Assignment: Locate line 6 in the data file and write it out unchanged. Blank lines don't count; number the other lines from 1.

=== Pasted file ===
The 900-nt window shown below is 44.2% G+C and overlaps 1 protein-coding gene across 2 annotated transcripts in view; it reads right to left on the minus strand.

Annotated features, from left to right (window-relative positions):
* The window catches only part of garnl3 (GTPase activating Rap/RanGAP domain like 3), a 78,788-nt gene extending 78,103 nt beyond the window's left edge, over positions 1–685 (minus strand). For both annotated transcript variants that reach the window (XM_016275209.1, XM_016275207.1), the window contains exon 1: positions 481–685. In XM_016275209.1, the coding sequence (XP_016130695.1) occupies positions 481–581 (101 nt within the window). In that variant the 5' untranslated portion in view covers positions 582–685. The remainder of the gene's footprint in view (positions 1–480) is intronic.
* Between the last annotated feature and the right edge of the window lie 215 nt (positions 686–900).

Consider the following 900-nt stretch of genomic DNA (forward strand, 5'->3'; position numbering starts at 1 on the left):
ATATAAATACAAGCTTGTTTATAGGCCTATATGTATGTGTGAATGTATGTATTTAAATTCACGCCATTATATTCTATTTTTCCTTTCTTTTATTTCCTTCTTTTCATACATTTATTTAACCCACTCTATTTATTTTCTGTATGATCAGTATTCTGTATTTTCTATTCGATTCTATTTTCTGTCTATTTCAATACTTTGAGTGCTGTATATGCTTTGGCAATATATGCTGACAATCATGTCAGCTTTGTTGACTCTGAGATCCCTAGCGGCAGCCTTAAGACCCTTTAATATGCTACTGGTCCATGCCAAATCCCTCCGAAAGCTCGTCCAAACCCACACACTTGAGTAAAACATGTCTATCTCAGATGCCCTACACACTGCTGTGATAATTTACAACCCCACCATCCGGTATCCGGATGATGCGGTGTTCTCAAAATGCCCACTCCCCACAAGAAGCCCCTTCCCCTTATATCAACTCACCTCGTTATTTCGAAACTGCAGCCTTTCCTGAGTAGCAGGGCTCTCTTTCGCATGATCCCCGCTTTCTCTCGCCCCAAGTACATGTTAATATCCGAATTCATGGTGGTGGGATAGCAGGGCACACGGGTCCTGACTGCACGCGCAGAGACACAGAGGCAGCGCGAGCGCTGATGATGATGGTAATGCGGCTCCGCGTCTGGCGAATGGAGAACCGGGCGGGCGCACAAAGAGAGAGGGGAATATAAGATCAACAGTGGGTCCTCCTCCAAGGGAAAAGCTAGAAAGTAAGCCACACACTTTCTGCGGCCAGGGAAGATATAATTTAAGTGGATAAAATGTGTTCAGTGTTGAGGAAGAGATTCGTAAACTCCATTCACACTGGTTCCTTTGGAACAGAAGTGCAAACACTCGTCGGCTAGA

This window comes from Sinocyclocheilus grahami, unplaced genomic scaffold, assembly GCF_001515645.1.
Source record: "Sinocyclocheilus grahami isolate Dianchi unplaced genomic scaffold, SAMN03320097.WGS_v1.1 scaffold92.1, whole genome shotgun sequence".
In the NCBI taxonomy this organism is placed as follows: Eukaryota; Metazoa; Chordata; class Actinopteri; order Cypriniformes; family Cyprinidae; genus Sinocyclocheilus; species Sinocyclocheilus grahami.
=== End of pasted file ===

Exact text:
ATATAAATACAAGCTTGTTTATAGGCCTATATGTATGTGTGAATGTATGTATTTAAATTCACGCCATTATATTCTATTTTTCCTTTCTTTTATTTCCTTCTTTTCATACATTTATTTAACCCACTCTATTTATTTTCTGTATGATCAGTATTCTGTATTTTCTATTCGATTCTATTTTCTGTCTATTTCAATACTTTGAGTGCTGTATATGCTTTGGCAATATATGCTGACAATCATGTCAGCTTTGTTGACTCTGAGATCCCTAGCGGCAGCCTTAAGACCCTTTAATATGCTACTGGTCCATGCCAAATCCCTCCGAAAGCTCGTCCAAACCCACACACTTGAGTAAAACATGTCTATCTCAGATGCCCTACACACTGCTGTGATAATTTACAACCCCACCATCCGGTATCCGGATGATGCGGTGTTCTCAAAATGCCCACTCCCCACAAGAAGCCCCTTCCCCTTATATCAACTCACCTCGTTATTTCGAAACTGCAGCCTTTCCTGAGTAGCAGGGCTCTCTTTCGCATGATCCCCGCTTTCTCTCGCCCCAAGTACATGTTAATATCCGAATTCATGGTGGTGGGATAGCAGGGCACACGGGTCCTGACTGCACGCGCAGAGACACAGAGGCAGCGCGAGCGCTGATGATGATGGTAATGCGGCTCCGCGTCTGGCGAATGGAGAACCGGGCGGGCGCACAAAGAGAGAGGGGAATATAAGATCAACAGTGGGTCCTCCTCCAAGGGAAAAGCTAGAAAGTAAGCCACACACTTTCTGCGGCCAGGGAAGATATAATTTAAGTGGATAAAATGTGTTCAGTGTTGAGGAAGAGATTCGTAAACTCCATTCACACTGGTTCCTTTGGAACAGAAGTGCAAACACTCGTCGGCTAGA